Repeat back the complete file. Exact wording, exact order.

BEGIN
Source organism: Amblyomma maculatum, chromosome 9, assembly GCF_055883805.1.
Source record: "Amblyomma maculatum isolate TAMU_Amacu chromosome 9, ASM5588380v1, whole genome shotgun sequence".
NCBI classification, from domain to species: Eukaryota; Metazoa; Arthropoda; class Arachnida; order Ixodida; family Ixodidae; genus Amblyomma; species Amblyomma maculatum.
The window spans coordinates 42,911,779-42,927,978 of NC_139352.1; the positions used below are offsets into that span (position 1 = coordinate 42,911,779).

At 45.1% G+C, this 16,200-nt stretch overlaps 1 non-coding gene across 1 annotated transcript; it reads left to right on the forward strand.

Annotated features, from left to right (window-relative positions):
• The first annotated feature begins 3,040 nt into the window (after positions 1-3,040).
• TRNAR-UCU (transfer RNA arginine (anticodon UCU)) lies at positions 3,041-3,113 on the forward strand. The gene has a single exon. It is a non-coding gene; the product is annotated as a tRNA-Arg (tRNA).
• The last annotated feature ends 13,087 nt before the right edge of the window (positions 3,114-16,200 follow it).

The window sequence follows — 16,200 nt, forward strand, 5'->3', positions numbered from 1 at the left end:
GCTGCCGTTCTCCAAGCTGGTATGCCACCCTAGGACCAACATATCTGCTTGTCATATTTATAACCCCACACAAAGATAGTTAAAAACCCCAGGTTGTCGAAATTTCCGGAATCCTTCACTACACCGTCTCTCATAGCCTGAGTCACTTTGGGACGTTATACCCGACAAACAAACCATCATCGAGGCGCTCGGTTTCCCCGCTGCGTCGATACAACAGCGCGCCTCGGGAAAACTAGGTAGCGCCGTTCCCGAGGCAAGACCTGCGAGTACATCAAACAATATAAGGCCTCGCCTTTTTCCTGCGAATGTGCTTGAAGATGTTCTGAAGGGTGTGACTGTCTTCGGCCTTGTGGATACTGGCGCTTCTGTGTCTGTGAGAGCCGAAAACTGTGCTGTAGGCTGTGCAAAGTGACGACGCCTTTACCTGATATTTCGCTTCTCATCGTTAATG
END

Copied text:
Source organism: Amblyomma maculatum, chromosome 9, assembly GCF_055883805.1.
Source record: "Amblyomma maculatum isolate TAMU_Amacu chromosome 9, ASM5588380v1, whole genome shotgun sequence".
NCBI classification, from domain to species: Eukaryota; Metazoa; Arthropoda; class Arachnida; order Ixodida; family Ixodidae; genus Amblyomma; species Amblyomma maculatum.
The window spans coordinates 42,911,779-42,927,978 of NC_139352.1; the positions used below are offsets into that span (position 1 = coordinate 42,911,779).

At 45.1% G+C, this 16,200-nt stretch overlaps 1 non-coding gene across 1 annotated transcript; it reads left to right on the forward strand.

Annotated features, from left to right (window-relative positions):
• The first annotated feature begins 3,040 nt into the window (after positions 1-3,040).
• TRNAR-UCU (transfer RNA arginine (anticodon UCU)) lies at positions 3,041-3,113 on the forward strand. The gene has a single exon. It is a non-coding gene; the product is annotated as a tRNA-Arg (tRNA).
• The last annotated feature ends 13,087 nt before the right edge of the window (positions 3,114-16,200 follow it).

The window sequence follows — 16,200 nt, forward strand, 5'->3', positions numbered from 1 at the left end:
GCTGCCGTTCTCCAAGCTGGTATGCCACCCTAGGACCAACATATCTGCTTGTCATATTTATAACCCCACACAAAGATAGTTAAAAACCCCAGGTTGTCGAAATTTCCGGAATCCTTCACTACACCGTCTCTCATAGCCTGAGTCACTTTGGGACGTTATACCCGACAAACAAACCATCATCGAGGCGCTCGGTTTCCCCGCTGCGTCGATACAACAGCGCGCCTCGGGAAAACTAGGTAGCGCCGTTCCCGAGGCAAGACCTGCGAGTACATCAAACAATATAAGGCCTCGCCTTTTTCCTGCGAATGTGCTTGAAGATGTTCTGAAGGGTGTGACTGTCTTCGGCCTTGTGGATACTGGCGCTTCTGTGTCTGTGAGAGCCGAAAACTGTGCTGTAGGCTGTGCAAAGTGACGACGCCTTTACCTGATATTTCGCTTCTCATCGTTAATG